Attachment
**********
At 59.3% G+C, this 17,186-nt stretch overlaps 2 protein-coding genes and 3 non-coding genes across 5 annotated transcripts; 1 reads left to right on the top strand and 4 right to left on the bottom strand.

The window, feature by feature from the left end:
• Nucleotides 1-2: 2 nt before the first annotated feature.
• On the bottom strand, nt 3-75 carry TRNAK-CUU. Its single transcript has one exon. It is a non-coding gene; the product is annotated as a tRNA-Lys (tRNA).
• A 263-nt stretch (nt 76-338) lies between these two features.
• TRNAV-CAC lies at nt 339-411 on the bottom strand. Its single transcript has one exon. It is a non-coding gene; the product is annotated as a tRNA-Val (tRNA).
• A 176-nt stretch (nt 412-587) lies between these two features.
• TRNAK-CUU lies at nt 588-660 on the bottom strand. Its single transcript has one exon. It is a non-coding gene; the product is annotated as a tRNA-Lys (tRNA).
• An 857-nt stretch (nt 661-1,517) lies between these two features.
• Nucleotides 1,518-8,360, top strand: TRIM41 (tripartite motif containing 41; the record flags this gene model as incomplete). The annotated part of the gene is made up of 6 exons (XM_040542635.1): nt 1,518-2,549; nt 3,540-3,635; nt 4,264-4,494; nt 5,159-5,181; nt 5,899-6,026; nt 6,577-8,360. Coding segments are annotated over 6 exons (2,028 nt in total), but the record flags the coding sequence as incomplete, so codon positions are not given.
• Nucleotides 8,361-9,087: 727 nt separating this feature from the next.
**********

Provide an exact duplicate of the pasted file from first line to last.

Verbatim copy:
At 59.3% G+C, this 17,186-nt stretch overlaps 2 protein-coding genes and 3 non-coding genes across 5 annotated transcripts; 1 reads left to right on the top strand and 4 right to left on the bottom strand.

The window, feature by feature from the left end:
• Nucleotides 1-2: 2 nt before the first annotated feature.
• On the bottom strand, nt 3-75 carry TRNAK-CUU. Its single transcript has one exon. It is a non-coding gene; the product is annotated as a tRNA-Lys (tRNA).
• A 263-nt stretch (nt 76-338) lies between these two features.
• TRNAV-CAC lies at nt 339-411 on the bottom strand. Its single transcript has one exon. It is a non-coding gene; the product is annotated as a tRNA-Val (tRNA).
• A 176-nt stretch (nt 412-587) lies between these two features.
• TRNAK-CUU lies at nt 588-660 on the bottom strand. Its single transcript has one exon. It is a non-coding gene; the product is annotated as a tRNA-Lys (tRNA).
• An 857-nt stretch (nt 661-1,517) lies between these two features.
• Nucleotides 1,518-8,360, top strand: TRIM41 (tripartite motif containing 41; the record flags this gene model as incomplete). The annotated part of the gene is made up of 6 exons (XM_040542635.1): nt 1,518-2,549; nt 3,540-3,635; nt 4,264-4,494; nt 5,159-5,181; nt 5,899-6,026; nt 6,577-8,360. Coding segments are annotated over 6 exons (2,028 nt in total), but the record flags the coding sequence as incomplete, so codon positions are not given.
• Nucleotides 8,361-9,087: 727 nt separating this feature from the next.